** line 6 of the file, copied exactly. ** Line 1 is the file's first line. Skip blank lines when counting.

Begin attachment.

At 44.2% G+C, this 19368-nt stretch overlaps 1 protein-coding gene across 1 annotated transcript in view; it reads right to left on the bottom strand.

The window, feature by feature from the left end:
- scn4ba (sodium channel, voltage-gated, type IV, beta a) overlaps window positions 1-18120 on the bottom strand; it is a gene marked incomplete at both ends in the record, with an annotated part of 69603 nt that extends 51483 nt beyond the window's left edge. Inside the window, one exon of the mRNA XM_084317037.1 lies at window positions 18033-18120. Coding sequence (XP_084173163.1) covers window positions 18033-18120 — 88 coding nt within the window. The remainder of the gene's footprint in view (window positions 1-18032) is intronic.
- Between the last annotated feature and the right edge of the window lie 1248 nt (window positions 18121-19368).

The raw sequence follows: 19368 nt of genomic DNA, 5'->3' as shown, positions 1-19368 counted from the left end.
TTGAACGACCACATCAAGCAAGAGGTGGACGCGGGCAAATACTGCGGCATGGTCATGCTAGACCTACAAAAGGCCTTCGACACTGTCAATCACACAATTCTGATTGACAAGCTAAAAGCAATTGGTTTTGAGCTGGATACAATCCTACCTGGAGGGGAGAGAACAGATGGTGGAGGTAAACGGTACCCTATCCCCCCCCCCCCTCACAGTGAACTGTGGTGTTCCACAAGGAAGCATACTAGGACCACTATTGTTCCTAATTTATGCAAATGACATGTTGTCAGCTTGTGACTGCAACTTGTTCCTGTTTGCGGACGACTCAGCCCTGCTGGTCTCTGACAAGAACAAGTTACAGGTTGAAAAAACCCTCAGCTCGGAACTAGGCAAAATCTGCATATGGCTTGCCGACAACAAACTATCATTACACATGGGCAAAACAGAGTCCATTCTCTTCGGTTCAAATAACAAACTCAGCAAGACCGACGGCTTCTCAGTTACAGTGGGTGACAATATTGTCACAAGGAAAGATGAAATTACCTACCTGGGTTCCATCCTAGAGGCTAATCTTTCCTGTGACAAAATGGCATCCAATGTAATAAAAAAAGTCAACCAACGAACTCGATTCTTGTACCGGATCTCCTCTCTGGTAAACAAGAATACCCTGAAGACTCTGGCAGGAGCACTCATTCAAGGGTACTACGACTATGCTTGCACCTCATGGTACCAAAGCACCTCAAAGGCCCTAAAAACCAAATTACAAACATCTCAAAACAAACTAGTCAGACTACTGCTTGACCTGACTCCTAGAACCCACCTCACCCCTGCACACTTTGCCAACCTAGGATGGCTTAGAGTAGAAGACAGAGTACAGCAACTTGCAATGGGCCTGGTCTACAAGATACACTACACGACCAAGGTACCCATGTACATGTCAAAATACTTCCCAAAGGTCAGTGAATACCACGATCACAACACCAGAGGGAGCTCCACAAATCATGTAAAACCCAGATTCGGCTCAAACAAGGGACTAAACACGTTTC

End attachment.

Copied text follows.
TTGAACGACCACATCAAGCAAGAGGTGGACGCGGGCAAATACTGCGGCATGGTCATGCTAGACCTACAAAAGGCCTTCGACACTGTCAATCACACAATTCTGATTGACAAGCTAAAAGCAATTGGTTTTGAGCTGGATACAATCCTACCTGGAGGGGAGAGAACAGATGGTGGAGGTAAACGGTACCCTATCCCCCCCCCCCCTCACAGTGAACTGTGGTGTTCCACAAGGAAGCATACTAGGACCACTATTGTTCCTAATTTATGCAAATGACATGTTGTCAGCTTGTGACTGCAACTTGTTCCTGTTTGCGGACGACTCAGCCCTGCTGGTCTCTGACAAGAACAAGTTACAGGTTGAAAAAACCCTCAGCTCGGAACTAGGCAAAATCTGCATATGGCTTGCCGACAACAAACTATCATTACACATGGGCAAAACAGAGTCCATTCTCTTCGGTTCAAATAACAAACTCAGCAAGACCGACGGCTTCTCAGTTACAGTGGGTGACAATATTGTCACAAGGAAAGATGAAATTACCTACCTGGGTTCCATCCTAGAGGCTAATCTTTCCTGTGACAAAATGGCATCCAATGTAATAAAAAAAGTCAACCAACGAACTCGATTCTTGTACCGGATCTCCTCTCTGGTAAACAAGAATACCCTGAAGACTCTGGCAGGAGCACTCATTCAAGGGTACTACGACTATGCTTGCACCTCATGGTACCAAAGCACCTCAAAGGCCCTAAAAACCAAATTACAAACATCTCAAAACAAACTAGTCAGACTACTGCTTGACCTGACTCCTAGAACCCACCTCACCCCTGCACACTTTGCCAACCTAGGATGGCTTAGAGTAGAAGACAGAGTACAGCAACTTGCAATGGGCCTGGTCTACAAGATACACTACACGACCAAGGTACCCATGTACATGTCAAAATACTTCCCAAAGGTCAGTGAATACCACGATCACAACACCAGAGGGAGCTCCACAAATCATGTAAAACCCAGATTCGGCTCAAACAAGGGACTAAACACGTTTC